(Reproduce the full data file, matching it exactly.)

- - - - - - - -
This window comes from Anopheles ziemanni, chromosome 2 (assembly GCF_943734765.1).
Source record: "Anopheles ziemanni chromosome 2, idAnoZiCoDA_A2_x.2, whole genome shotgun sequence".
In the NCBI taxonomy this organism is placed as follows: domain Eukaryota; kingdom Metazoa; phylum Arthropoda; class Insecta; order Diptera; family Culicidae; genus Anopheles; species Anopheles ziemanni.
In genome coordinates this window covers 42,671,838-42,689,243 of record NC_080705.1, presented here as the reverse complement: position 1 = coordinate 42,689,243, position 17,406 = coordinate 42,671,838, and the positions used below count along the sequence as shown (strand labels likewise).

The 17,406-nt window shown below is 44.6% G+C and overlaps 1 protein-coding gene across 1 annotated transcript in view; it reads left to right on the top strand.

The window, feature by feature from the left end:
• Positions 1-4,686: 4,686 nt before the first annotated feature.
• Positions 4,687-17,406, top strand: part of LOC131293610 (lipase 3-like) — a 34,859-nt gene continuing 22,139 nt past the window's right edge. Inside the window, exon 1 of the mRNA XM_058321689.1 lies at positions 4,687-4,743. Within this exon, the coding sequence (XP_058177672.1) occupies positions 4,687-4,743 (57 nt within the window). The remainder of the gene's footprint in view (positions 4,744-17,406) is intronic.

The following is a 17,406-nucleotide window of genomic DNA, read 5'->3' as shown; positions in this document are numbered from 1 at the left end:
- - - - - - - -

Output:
This window comes from Anopheles ziemanni, chromosome 2 (assembly GCF_943734765.1).
Source record: "Anopheles ziemanni chromosome 2, idAnoZiCoDA_A2_x.2, whole genome shotgun sequence".
In the NCBI taxonomy this organism is placed as follows: domain Eukaryota; kingdom Metazoa; phylum Arthropoda; class Insecta; order Diptera; family Culicidae; genus Anopheles; species Anopheles ziemanni.
In genome coordinates this window covers 42,671,838-42,689,243 of record NC_080705.1, presented here as the reverse complement: position 1 = coordinate 42,689,243, position 17,406 = coordinate 42,671,838, and the positions used below count along the sequence as shown (strand labels likewise).

The 17,406-nt window shown below is 44.6% G+C and overlaps 1 protein-coding gene across 1 annotated transcript in view; it reads left to right on the top strand.

The window, feature by feature from the left end:
• Positions 1-4,686: 4,686 nt before the first annotated feature.
• Positions 4,687-17,406, top strand: part of LOC131293610 (lipase 3-like) — a 34,859-nt gene continuing 22,139 nt past the window's right edge. Inside the window, exon 1 of the mRNA XM_058321689.1 lies at positions 4,687-4,743. Within this exon, the coding sequence (XP_058177672.1) occupies positions 4,687-4,743 (57 nt within the window). The remainder of the gene's footprint in view (positions 4,744-17,406) is intronic.

The following is a 17,406-nucleotide window of genomic DNA, read 5'->3' as shown; positions in this document are numbered from 1 at the left end: